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Public Safety Minister Ralph Goodale responds to a question in the House of Commons in Ottawa on Oct. 6, 2017.Adrian Wyld/The Canadian Press

Public Safety Minister Ralph Goodale has convened a summit on gun violence in Canada to find the best way to deal with the growing problems linked to criminal gangs and the illegal drug trade.

Last November, Mr. Goodale announced $328-million in new funding over five years as part of efforts to reduce gun crime across Canada, with the federal contribution growing to $100-million a year in following years.

Scheduled for March 7 in Ottawa, the Criminal Guns and Gangs Summit will aim to get all levels of government to agree on priorities for dealing with growing rates of violence involving firearms and organized crime.

"The government of Canada [is supplying] funding, through the provinces, to police forces for the community-specific activities that they would want to undertake to better combat guns and gangs, and you can probably add drugs into the equation as well," Mr. Goodale told reporters on Monday.

"We want to have the benefit of the advice from police forces not just talking to us, but talking to each other across the country, as well as the provinces, academics, experts and so forth to share the best ideas, best practices for how this funding can be utilized," he added.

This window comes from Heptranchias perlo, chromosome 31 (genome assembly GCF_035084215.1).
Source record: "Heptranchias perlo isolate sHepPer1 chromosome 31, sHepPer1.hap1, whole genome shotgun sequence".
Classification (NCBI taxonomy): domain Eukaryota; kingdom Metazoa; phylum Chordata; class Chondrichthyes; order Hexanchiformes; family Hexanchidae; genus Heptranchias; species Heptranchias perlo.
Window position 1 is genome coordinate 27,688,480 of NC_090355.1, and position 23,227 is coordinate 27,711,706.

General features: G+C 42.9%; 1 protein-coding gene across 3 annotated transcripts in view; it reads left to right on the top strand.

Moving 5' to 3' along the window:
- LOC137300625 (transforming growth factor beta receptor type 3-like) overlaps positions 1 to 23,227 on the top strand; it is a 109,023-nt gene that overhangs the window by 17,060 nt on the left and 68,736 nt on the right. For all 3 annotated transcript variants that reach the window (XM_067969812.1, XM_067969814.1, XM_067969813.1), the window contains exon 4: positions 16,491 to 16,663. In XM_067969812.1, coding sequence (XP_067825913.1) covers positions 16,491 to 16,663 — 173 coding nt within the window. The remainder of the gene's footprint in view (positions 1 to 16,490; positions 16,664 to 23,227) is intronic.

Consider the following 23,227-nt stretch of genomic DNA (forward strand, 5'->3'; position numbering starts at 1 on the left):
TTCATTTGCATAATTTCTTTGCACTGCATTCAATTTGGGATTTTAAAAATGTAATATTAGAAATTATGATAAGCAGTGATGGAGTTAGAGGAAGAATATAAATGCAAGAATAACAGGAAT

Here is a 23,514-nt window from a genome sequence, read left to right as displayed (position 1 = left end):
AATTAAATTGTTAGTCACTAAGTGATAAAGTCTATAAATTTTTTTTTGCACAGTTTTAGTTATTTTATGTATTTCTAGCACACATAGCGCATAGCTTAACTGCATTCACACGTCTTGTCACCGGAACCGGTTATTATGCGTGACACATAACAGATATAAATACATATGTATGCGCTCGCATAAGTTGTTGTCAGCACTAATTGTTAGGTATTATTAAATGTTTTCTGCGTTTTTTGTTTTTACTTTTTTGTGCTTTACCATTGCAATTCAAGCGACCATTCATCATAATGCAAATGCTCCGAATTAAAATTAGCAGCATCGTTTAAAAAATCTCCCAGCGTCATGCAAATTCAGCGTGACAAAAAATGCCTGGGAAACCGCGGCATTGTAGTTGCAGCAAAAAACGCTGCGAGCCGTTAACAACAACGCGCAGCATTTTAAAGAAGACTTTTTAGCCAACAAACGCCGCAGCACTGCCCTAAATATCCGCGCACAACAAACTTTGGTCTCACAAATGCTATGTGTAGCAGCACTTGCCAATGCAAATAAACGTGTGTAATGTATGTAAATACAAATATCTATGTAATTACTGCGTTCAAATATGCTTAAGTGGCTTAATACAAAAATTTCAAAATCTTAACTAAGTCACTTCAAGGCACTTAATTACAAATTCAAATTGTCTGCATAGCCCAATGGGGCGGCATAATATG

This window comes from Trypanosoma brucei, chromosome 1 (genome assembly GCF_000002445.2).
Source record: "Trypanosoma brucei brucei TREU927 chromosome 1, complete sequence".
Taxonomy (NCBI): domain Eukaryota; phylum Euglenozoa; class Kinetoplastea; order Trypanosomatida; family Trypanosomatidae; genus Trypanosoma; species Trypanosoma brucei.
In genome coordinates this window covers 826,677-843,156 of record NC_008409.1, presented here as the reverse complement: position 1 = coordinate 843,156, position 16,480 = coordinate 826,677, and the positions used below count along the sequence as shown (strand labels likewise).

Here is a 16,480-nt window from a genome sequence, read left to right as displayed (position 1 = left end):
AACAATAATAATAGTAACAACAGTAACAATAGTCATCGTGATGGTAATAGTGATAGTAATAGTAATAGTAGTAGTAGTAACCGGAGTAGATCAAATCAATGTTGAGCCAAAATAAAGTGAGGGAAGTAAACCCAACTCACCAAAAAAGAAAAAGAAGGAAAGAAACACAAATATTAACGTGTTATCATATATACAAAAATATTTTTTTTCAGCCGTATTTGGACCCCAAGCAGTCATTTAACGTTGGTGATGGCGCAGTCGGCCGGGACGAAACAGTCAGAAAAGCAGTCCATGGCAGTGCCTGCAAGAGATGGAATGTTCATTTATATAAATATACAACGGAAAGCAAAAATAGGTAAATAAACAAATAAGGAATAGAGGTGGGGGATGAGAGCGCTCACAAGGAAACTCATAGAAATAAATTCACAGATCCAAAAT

Public Safety has yet to release a list of people and organizations attending the summit.

According to the federal government, there were 2,465 criminal firearms violations in 2016, up 30 per cent since 2013. Meanwhile, from 2012 to 2016, offences that are frequently linked to organized crime have also gone up significantly, such as human trafficking (more than 300 per cent) and extortion (74 per cent), Public Safety Canada said.

Cities across Canada are struggling to contain gang violence.

In January, a 15-year-old died in Vancouver after his parent's vehicle was hit by a bullet in a gang-related shooting. Shortly after, Vancouver police chief Adam Palmer said the city was dealing with a clear "uptick" in gang violence.

"This cycle that we're going through right now is significant," Chief Palmer said. "We're not immune from violence and we do have several groups that are hunting one another down and killing each other. It all revolves around drugs."

In Ottawa, shootings are steadily increasing, from 46 in 2015 to 74 last year. There have already been more than one dozen shootings in Ottawa this year.

"The foundation is around drug trafficking. Whether it's marijuana, whether it's opioids, it is generally related to an increasing trafficking in drugs and the competitive nature of that business," Ottawa police chief Charles Bordeleau said at a news conference.

Mr. Goodale said one priority to be discussed at next week's summit will be finding ways to reintegrate gang members in society.

"When you're dealing with established gangs, how do you make it more likely for people to be able to disengage, to get out of that lifestyle into a more healthy pattern," he said.

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